|Publication number||US5820379 A|
|Application number||US 08/837,131|
|Publication date||Oct 13, 1998|
|Filing date||Apr 14, 1997|
|Priority date||Apr 14, 1997|
|Also published as||WO1998047121A1|
|Publication number||08837131, 837131, US 5820379 A, US 5820379A, US-A-5820379, US5820379 A, US5820379A|
|Inventors||Alfred E. Hall, B. Grady Smith|
|Original Assignee||Hall; Alfred E., Smith; B. Grady|
|Export Citation||BiBTeX, EndNote, RefMan|
|Patent Citations (4), Referenced by (35), Classifications (7), Legal Events (8)|
|External Links: USPTO, USPTO Assignment, Espacenet|
1. Field of the Invention
The present invention relates in general to children's books and in particular to a child's book that can be displayed on a display medium such as a television screen and that is self-reading when a child moves a cursor to a visual indicator associated with each of said words in sequence.
2. Description of Related Art Including Information Disclosed Under 37 CFR 1.97 and 1.98
There are many different types of electronic books and cards existing in the marketplace today. In commonly owned U.S. Pat. No. 5,538,430 entitled "Self-Reading Child's Book" and issued Jul. 23, 1996, and incorporated herein by reference in its entirety, there has been disclosed a child's book that has at least one book page having a plurality of sequentially associated indicia thereon with a light or other visual indicator associated with each of the indicia such that the visual indicators are sequentially energized by the child touching the area adjacent the visual indicator and causing the corresponding sound from a speech synthesizer that is an audible representation of that indicia. Thus the book will make an audible representation of each indicia in sequence as the child touches a visual indicator associated with the indicia.
It would be advantageous to have a child's book stored on an electronic storage medium such that it could be displayed on a display medium such as a television screen or personal computer display screen with the sequential words forming the story and with a visual indicator under at least the first word in the sequence of printed words on the display medium such that a child could cause the book to be self-reading simply by moving a cursor or other device in association with a visual indicator associated with each word in the sequence to activate a speech synthesizer to audibly state the word.
In the present invention, the sequential words of at least one child's book is stored on a data storage medium such as a CD-Rom in the form of a floppy disk or the like for use with a PC or a cartridge-type storage medium that is inserted in a slot in a control device. Also, an input from a telephone line or cable coaxial line into a modem, which could be part of the PC or the cable head end, could be used to supply the data forming the child's book. Such control device is coupled to the television set thus providing a display output including sequential words and having associated audible representations stored on the cartridge-type storage medium. When the child moves a cursor (such as with buttons, levers, mouse, or other control device) relative to the visual indicator, an audible representation of that word is sounded. A software program causes the visual indicator to be automatically and sequentially moved from one word to the next beginning with the first word in the story as each word is audibilized by movement of the cursor until all of the words of the child's book are read.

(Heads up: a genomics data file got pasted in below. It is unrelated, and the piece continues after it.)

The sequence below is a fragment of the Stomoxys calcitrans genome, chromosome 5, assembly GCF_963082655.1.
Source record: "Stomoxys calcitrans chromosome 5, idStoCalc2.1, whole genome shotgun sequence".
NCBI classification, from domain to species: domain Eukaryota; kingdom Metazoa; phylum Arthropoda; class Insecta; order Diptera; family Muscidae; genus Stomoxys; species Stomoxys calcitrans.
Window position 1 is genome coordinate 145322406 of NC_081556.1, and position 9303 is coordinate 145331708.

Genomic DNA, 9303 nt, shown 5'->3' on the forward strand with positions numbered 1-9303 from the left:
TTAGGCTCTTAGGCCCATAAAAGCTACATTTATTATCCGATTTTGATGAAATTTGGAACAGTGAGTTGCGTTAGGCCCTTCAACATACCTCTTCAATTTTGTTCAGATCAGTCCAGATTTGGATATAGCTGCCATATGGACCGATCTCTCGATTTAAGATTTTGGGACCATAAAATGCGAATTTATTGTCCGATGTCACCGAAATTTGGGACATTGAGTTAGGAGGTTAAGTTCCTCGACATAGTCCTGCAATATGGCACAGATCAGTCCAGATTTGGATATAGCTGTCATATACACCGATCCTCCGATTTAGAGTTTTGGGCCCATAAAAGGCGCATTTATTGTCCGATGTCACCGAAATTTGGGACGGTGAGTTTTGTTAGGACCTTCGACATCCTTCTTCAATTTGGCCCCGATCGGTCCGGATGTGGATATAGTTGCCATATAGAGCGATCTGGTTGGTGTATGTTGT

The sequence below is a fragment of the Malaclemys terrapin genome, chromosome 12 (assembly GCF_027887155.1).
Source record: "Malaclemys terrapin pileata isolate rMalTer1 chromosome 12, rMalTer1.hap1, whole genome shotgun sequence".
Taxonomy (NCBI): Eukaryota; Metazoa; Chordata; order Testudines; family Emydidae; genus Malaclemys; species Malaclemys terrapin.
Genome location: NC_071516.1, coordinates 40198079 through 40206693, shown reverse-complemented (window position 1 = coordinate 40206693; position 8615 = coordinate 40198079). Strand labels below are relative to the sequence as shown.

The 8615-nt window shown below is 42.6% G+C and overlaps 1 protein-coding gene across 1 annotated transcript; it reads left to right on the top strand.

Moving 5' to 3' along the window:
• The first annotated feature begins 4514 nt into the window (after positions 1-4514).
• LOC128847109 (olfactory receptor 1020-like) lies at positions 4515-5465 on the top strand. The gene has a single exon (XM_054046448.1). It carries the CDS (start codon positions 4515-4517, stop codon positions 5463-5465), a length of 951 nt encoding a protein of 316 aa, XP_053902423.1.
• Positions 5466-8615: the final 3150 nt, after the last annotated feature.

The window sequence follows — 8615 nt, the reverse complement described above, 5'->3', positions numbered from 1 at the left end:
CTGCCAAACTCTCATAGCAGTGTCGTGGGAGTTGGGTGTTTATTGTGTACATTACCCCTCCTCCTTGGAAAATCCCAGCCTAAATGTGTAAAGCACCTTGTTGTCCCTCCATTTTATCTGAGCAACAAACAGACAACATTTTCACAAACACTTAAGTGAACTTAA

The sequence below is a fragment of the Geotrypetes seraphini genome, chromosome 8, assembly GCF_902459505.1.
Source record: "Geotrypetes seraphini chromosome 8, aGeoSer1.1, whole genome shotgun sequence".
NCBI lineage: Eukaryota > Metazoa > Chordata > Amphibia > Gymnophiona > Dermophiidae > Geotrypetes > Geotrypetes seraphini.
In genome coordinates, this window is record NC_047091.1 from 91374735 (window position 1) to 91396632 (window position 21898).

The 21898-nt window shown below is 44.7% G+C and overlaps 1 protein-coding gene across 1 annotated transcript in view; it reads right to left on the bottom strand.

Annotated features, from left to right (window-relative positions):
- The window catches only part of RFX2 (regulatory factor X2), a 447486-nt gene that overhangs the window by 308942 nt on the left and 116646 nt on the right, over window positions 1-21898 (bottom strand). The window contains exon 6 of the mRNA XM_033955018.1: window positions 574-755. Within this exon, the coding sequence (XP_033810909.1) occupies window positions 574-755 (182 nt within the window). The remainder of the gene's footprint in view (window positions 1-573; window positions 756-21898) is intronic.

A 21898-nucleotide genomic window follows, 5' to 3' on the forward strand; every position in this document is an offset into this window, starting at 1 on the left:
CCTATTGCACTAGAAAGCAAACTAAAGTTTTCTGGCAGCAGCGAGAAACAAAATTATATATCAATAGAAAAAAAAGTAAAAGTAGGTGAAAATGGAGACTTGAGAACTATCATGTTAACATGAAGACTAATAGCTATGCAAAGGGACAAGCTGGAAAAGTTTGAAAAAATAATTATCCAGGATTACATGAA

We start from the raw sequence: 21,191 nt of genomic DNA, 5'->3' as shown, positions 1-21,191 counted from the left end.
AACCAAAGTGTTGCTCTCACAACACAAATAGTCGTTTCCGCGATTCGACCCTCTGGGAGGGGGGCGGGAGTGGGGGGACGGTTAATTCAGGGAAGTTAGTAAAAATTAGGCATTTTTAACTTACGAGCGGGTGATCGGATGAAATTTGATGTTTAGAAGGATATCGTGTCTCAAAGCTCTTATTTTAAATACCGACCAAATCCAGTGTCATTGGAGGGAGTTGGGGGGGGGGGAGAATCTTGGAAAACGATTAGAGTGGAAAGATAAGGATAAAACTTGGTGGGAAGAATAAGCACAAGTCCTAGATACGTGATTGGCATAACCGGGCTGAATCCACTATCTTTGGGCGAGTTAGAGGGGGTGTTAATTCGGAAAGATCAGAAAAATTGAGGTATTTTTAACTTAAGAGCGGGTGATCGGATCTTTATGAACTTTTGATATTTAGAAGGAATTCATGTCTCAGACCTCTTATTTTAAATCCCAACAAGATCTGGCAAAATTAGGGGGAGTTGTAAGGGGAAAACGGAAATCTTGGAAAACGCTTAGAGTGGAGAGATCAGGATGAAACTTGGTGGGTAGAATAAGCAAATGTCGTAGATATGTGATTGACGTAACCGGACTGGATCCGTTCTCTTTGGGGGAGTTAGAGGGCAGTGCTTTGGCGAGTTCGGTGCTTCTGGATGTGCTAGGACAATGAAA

In the preferred embodiment, a plurality of children's books are stored on one storage medium such that the first representation on the display screen is a cover sheet of each of the child's books stored on the storage medium so that the child can select a desired book with a cursor in the conventional manner.
A PC computer can be used with the sequential words and associated audible representations of each word being stored on a CD-Rom such as a floppy disk with the necessary control program. The PC display screen can be used as the display medium and a mouse can control the cursor as is well known in the art to generate signals for moving the cursor relative to the visual indicator and cause the audible representation of the word associated with the visual indicator.
Again, the data representing the sequential words and associated audible representations of each word and the software program can be downloaded from a remote source over telephone lines.
Thus, it is an object of the present invention to provide a computerized display of a self-reading child's book.
It is another object of the present invention to provide a display of a self-reading child's book on a conventional television set through a cartridge device storing the program and indicia, such as words, in combination with the associated speech synthesizer data.
It is yet another object of the present invention to provide a display of a self-reading child's book on a PC (personal computer) with the pertinent program and data stored on a CD-ROM.
It is still another object of the present invention to provide a display of a self-reading child's book on a PC with the pertinent program and data being transferred to the PC via telephone lines.
Thus the present invention relates to a method of displaying a child's book for self-reading by a child comprising the steps of storing the sequential words of at least one child's book on a data storage medium, storing an associated audible representation of each of said words on said data storage medium, displaying the stored words on a display medium, displaying a visual indicator under at least the first word in the sequence of the printed words on the display medium, moving a cursor on the screen relative to the visual indicator to cause the audible representation of the word associated therewith to be audibilized, and automatically and sequentially moving the visual indicator from one word to the next beginning with the first word as each word is audibilized by movement of the cursor until the words of the child's book are read.